Whilst it’s fantastic to take pride from being held in good esteem, the flipside is that when you’re not your world can come crashing down. You may think that this is okay because it’s motivation to always be good but that’s the thing – as human beings we can’t always be good at everything. The other, more sinister side to constantly seeking approval is that there are often times when that approval is just not given no matter how good we are. Not because we’re not deserving but because perhaps other people haven’t noticed the good or simply because they don’t want to.
We all know that there are those people out there who will go out of their way to make someone feel bad about something that they should feel positive about. Being an influencer it’s something that I have to be incredibly mindful of in the age of anonymous trolls. It’s not them that I’m concerned about though. Trolls are, for me, easy to deal with because their opinions will always be worthless to me. As one of my favourite sayings goes, wolves should never lose sleep over the opinions of sheep.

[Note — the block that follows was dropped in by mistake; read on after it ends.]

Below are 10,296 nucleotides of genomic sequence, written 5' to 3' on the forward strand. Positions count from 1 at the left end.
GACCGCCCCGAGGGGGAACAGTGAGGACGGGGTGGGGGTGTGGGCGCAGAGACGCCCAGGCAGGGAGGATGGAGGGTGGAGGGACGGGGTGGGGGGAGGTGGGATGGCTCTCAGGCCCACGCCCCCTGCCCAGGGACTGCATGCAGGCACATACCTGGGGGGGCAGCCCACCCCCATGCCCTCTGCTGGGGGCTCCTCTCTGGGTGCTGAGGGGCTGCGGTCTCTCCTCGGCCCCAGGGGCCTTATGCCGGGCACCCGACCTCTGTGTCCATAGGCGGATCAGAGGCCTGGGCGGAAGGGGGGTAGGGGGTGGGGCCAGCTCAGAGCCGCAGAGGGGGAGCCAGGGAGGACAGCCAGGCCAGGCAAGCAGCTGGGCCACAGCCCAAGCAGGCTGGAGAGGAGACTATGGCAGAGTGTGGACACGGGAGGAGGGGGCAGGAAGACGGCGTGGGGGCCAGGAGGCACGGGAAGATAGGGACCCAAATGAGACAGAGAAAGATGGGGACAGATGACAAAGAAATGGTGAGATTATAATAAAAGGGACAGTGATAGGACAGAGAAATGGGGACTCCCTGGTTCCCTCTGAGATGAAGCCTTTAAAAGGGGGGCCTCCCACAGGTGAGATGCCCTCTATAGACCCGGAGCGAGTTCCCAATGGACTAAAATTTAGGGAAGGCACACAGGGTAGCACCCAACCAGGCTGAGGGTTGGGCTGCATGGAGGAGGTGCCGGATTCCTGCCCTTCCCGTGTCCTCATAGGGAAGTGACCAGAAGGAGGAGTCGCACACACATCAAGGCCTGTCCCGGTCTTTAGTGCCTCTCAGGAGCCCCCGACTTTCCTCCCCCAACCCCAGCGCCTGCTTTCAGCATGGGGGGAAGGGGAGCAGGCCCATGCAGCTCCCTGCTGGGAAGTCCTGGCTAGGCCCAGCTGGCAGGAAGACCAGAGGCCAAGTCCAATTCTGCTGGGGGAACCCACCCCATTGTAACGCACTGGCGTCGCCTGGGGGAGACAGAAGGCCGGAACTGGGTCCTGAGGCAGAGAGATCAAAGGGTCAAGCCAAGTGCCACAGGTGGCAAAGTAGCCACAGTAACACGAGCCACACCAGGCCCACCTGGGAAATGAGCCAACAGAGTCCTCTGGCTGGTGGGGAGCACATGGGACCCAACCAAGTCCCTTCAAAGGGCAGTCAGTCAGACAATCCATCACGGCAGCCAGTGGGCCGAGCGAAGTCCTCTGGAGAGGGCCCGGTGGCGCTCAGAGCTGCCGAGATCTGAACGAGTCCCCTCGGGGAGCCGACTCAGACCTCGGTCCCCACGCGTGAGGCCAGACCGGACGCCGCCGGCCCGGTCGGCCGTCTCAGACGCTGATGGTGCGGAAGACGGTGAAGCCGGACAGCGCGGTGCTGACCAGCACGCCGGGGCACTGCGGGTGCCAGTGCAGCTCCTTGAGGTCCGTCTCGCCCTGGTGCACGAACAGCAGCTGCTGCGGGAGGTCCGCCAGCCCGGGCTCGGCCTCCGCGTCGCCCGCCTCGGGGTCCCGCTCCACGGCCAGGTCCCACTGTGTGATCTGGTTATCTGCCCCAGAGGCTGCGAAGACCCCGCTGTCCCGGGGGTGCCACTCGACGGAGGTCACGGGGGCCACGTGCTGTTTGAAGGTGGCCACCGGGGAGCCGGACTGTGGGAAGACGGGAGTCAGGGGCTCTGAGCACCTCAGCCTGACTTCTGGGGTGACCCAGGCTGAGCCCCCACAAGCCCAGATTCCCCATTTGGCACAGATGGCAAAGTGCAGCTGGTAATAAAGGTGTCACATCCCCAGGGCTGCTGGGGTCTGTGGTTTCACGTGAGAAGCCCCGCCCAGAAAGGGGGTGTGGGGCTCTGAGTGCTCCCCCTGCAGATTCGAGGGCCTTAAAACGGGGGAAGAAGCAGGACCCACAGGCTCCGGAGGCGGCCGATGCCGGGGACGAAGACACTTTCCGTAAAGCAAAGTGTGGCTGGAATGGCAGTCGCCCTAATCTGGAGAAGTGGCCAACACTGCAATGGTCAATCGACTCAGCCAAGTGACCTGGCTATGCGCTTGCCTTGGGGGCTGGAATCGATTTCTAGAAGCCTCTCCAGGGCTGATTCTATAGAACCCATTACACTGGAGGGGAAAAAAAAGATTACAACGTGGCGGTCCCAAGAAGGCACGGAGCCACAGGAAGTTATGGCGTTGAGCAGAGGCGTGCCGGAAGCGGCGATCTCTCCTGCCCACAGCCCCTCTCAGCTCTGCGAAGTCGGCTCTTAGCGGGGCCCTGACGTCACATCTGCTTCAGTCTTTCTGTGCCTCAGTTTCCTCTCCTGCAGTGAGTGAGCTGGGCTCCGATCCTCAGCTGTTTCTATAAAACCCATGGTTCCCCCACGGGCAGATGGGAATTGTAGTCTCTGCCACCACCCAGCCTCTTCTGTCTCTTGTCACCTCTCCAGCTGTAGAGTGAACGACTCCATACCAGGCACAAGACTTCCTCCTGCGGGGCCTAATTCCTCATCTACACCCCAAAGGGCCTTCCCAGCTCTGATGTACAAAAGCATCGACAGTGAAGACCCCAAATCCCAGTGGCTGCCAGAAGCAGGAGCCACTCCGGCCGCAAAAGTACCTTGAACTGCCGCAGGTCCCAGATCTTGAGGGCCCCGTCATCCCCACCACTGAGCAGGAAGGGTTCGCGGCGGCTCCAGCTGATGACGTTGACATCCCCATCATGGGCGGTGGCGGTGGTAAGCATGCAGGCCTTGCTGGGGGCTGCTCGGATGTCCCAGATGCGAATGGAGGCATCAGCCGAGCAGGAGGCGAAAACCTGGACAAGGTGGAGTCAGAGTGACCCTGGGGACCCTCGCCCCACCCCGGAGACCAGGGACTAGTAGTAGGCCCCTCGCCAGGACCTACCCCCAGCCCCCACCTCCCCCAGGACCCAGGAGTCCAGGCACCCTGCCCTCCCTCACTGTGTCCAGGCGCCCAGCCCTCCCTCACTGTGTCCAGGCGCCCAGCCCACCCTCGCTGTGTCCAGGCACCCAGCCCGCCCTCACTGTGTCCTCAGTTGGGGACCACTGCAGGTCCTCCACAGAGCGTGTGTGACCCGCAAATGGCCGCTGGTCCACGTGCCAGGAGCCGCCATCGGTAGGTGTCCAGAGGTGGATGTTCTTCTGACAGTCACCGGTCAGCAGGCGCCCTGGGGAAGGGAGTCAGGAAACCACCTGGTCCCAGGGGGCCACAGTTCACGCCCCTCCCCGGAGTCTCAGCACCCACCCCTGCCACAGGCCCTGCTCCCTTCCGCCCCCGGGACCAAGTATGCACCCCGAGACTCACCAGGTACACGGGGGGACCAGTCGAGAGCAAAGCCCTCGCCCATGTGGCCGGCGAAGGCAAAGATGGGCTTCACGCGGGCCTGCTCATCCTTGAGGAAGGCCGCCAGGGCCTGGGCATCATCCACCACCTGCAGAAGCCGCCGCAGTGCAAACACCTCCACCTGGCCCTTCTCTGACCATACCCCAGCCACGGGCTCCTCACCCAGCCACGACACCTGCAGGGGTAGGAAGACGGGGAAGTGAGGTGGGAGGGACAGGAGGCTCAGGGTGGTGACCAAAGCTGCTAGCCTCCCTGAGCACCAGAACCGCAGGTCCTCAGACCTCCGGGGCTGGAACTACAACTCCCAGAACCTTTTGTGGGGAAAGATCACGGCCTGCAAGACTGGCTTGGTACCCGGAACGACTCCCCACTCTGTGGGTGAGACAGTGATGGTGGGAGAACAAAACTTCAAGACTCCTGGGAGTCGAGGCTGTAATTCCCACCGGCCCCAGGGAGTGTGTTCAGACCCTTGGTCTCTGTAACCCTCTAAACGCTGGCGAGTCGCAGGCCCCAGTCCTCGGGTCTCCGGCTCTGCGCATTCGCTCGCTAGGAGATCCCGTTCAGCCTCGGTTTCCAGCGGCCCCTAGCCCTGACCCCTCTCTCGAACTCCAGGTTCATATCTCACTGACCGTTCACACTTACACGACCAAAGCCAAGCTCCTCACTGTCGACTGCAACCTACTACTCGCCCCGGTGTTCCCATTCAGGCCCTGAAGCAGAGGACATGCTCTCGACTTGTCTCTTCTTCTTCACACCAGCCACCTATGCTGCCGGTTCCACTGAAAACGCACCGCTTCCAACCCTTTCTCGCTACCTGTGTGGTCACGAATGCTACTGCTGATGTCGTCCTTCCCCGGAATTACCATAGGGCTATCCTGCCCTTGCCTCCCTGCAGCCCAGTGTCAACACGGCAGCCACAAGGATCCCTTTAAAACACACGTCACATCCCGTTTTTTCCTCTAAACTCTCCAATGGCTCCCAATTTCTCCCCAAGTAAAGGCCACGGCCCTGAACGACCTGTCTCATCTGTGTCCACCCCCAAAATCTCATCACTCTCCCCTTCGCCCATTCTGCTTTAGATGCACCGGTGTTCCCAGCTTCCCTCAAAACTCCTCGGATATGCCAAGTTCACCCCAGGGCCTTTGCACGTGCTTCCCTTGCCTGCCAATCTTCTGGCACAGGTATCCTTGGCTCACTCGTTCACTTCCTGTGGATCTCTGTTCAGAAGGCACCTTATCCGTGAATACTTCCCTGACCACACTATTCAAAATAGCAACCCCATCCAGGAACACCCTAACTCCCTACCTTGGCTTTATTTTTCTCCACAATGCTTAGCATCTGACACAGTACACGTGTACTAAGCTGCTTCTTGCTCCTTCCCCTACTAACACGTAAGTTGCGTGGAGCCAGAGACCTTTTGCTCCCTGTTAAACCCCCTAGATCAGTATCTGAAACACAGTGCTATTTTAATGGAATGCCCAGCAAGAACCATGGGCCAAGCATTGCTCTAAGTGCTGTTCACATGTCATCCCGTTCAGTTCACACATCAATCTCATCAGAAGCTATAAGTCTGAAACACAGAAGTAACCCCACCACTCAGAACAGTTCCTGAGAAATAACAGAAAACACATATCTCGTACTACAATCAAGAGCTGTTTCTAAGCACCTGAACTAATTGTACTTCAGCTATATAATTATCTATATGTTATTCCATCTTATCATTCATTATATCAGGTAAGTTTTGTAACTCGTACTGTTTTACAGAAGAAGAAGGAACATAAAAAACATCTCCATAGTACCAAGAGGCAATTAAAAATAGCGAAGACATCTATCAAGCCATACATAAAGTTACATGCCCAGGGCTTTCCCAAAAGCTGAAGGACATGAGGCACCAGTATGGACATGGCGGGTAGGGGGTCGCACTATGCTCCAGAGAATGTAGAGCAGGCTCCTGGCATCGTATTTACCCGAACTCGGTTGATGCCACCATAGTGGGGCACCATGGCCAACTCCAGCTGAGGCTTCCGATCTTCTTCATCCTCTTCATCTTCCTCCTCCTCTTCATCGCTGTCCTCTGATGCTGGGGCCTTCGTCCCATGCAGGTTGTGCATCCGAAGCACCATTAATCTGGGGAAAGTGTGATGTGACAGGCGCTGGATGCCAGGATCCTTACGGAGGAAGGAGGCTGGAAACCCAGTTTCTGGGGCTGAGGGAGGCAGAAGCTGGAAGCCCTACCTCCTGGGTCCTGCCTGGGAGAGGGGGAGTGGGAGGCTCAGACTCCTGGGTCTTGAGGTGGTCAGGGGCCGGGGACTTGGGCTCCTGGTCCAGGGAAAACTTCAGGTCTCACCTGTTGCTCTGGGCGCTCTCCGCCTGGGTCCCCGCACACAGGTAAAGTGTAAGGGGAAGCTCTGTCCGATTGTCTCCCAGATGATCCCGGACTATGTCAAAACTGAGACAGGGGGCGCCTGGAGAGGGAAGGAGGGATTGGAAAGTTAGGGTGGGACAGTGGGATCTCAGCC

But what about the other animals? The lambs, the deers, those people I hold closest to my heart? If I make a smart move at work and my parents don’t ‘get it’ and share the same excitement, does that mean I made an error? If I reach another milestone in my work and update my Facebook status but nobody comments with congratulations does that mean it’s not a big deal? If I work really hard on a blog campaign and produce beautiful imagery but none of my friends comment on it, does that mean it wasn’t that good after all? Of course not.
As I’ve matured into adulthood, I’ve realised that the only person who can really judge my successes and failures is me. I will be my own moral compass. After all, only I know how hard I really worked. Only I know the obstacles I faced and if I really gave it my all or if I perhaps could have done better. This enables me to be completely self sufficient. I am my own biggest cheerleader. If I have a success, no one will be more happy for me than me and if others happen not to rally around me with congratulations that’s A-Okay. Rather than host a little pity party like I may have once upon a time, I will now host a Solo Success Soiree – more cake for me anyway.